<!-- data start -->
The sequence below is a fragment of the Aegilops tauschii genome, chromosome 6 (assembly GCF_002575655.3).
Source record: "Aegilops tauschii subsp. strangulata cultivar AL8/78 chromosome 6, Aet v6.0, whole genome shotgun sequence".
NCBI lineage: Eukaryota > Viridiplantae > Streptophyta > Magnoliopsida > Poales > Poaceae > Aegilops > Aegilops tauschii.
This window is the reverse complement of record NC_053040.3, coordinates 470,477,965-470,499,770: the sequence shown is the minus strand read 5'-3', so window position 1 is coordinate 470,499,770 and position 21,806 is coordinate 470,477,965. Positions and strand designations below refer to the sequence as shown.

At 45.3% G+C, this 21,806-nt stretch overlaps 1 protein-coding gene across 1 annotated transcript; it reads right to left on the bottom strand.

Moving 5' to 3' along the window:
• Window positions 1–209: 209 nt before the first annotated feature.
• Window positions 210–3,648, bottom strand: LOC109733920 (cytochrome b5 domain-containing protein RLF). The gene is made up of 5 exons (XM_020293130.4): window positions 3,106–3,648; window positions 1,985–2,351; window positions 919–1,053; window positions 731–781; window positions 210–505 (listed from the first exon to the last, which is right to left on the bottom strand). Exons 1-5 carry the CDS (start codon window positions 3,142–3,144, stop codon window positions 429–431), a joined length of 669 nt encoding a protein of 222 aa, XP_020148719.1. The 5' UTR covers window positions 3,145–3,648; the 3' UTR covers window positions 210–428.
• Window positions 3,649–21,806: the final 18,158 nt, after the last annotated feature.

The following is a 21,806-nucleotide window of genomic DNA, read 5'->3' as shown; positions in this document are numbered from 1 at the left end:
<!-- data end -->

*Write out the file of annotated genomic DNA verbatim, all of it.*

The sequence below is a fragment of the Aegilops tauschii genome, chromosome 6 (assembly GCF_002575655.3).
Source record: "Aegilops tauschii subsp. strangulata cultivar AL8/78 chromosome 6, Aet v6.0, whole genome shotgun sequence".
NCBI lineage: Eukaryota > Viridiplantae > Streptophyta > Magnoliopsida > Poales > Poaceae > Aegilops > Aegilops tauschii.
This window is the reverse complement of record NC_053040.3, coordinates 470,477,965-470,499,770: the sequence shown is the minus strand read 5'-3', so window position 1 is coordinate 470,499,770 and position 21,806 is coordinate 470,477,965. Positions and strand designations below refer to the sequence as shown.

At 45.3% G+C, this 21,806-nt stretch overlaps 1 protein-coding gene across 1 annotated transcript; it reads right to left on the bottom strand.

Moving 5' to 3' along the window:
• Window positions 1–209: 209 nt before the first annotated feature.
• Window positions 210–3,648, bottom strand: LOC109733920 (cytochrome b5 domain-containing protein RLF). The gene is made up of 5 exons (XM_020293130.4): window positions 3,106–3,648; window positions 1,985–2,351; window positions 919–1,053; window positions 731–781; window positions 210–505 (listed from the first exon to the last, which is right to left on the bottom strand). Exons 1-5 carry the CDS (start codon window positions 3,142–3,144, stop codon window positions 429–431), a joined length of 669 nt encoding a protein of 222 aa, XP_020148719.1. The 5' UTR covers window positions 3,145–3,648; the 3' UTR covers window positions 210–428.
• Window positions 3,649–21,806: the final 18,158 nt, after the last annotated feature.

The following is a 21,806-nucleotide window of genomic DNA, read 5'->3' as shown; positions in this document are numbered from 1 at the left end: